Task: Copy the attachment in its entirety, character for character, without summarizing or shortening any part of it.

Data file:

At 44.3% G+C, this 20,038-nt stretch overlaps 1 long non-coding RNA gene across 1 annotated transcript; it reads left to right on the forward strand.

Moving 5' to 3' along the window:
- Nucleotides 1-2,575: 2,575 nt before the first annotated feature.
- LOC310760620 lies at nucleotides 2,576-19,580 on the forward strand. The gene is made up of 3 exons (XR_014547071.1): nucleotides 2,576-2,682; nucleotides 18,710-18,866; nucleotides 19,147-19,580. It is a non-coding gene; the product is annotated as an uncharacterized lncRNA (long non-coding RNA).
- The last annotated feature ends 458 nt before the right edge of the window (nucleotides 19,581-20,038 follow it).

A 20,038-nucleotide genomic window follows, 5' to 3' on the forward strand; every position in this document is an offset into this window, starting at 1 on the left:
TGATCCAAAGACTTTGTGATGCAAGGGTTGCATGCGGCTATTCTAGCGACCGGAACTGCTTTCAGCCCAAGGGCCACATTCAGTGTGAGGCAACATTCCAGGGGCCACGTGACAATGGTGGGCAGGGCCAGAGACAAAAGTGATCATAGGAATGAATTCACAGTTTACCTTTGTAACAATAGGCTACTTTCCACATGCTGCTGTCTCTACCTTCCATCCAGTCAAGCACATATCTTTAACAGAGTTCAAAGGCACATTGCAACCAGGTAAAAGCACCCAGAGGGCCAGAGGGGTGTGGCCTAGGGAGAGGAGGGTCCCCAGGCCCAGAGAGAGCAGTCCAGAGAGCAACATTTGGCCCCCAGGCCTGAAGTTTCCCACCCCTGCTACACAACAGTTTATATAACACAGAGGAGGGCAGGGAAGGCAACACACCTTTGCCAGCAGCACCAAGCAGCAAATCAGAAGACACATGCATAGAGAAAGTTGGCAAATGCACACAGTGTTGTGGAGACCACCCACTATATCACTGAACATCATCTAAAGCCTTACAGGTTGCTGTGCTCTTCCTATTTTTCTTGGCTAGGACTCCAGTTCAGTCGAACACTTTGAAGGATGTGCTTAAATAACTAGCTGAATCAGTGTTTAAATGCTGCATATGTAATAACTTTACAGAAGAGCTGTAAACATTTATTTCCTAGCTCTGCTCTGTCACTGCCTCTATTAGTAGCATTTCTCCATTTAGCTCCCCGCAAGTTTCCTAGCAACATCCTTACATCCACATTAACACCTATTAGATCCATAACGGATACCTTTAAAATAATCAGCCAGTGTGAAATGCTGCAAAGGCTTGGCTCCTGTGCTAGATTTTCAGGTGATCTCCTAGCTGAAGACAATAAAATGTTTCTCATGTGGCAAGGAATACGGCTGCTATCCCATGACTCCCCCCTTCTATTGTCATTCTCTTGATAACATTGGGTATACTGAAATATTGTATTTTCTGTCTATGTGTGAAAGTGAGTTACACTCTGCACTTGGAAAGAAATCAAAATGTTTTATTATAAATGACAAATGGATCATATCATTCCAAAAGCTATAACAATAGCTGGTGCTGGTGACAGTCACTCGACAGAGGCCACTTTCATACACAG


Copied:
At 44.3% G+C, this 20,038-nt stretch overlaps 1 long non-coding RNA gene across 1 annotated transcript; it reads left to right on the forward strand.

Moving 5' to 3' along the window:
- Nucleotides 1-2,575: 2,575 nt before the first annotated feature.
- LOC310760620 lies at nucleotides 2,576-19,580 on the forward strand. The gene is made up of 3 exons (XR_014547071.1): nucleotides 2,576-2,682; nucleotides 18,710-18,866; nucleotides 19,147-19,580. It is a non-coding gene; the product is annotated as an uncharacterized lncRNA (long non-coding RNA).
- The last annotated feature ends 458 nt before the right edge of the window (nucleotides 19,581-20,038 follow it).

A 20,038-nucleotide genomic window follows, 5' to 3' on the forward strand; every position in this document is an offset into this window, starting at 1 on the left:
TGATCCAAAGACTTTGTGATGCAAGGGTTGCATGCGGCTATTCTAGCGACCGGAACTGCTTTCAGCCCAAGGGCCACATTCAGTGTGAGGCAACATTCCAGGGGCCACGTGACAATGGTGGGCAGGGCCAGAGACAAAAGTGATCATAGGAATGAATTCACAGTTTACCTTTGTAACAATAGGCTACTTTCCACATGCTGCTGTCTCTACCTTCCATCCAGTCAAGCACATATCTTTAACAGAGTTCAAAGGCACATTGCAACCAGGTAAAAGCACCCAGAGGGCCAGAGGGGTGTGGCCTAGGGAGAGGAGGGTCCCCAGGCCCAGAGAGAGCAGTCCAGAGAGCAACATTTGGCCCCCAGGCCTGAAGTTTCCCACCCCTGCTACACAACAGTTTATATAACACAGAGGAGGGCAGGGAAGGCAACACACCTTTGCCAGCAGCACCAAGCAGCAAATCAGAAGACACATGCATAGAGAAAGTTGGCAAATGCACACAGTGTTGTGGAGACCACCCACTATATCACTGAACATCATCTAAAGCCTTACAGGTTGCTGTGCTCTTCCTATTTTTCTTGGCTAGGACTCCAGTTCAGTCGAACACTTTGAAGGATGTGCTTAAATAACTAGCTGAATCAGTGTTTAAATGCTGCATATGTAATAACTTTACAGAAGAGCTGTAAACATTTATTTCCTAGCTCTGCTCTGTCACTGCCTCTATTAGTAGCATTTCTCCATTTAGCTCCCCGCAAGTTTCCTAGCAACATCCTTACATCCACATTAACACCTATTAGATCCATAACGGATACCTTTAAAATAATCAGCCAGTGTGAAATGCTGCAAAGGCTTGGCTCCTGTGCTAGATTTTCAGGTGATCTCCTAGCTGAAGACAATAAAATGTTTCTCATGTGGCAAGGAATACGGCTGCTATCCCATGACTCCCCCCTTCTATTGTCATTCTCTTGATAACATTGGGTATACTGAAATATTGTATTTTCTGTCTATGTGTGAAAGTGAGTTACACTCTGCACTTGGAAAGAAATCAAAATGTTTTATTATAAATGACAAATGGATCATATCATTCCAAAAGCTATAACAATAGCTGGTGCTGGTGACAGTCACTCGACAGAGGCCACTTTCATACACAG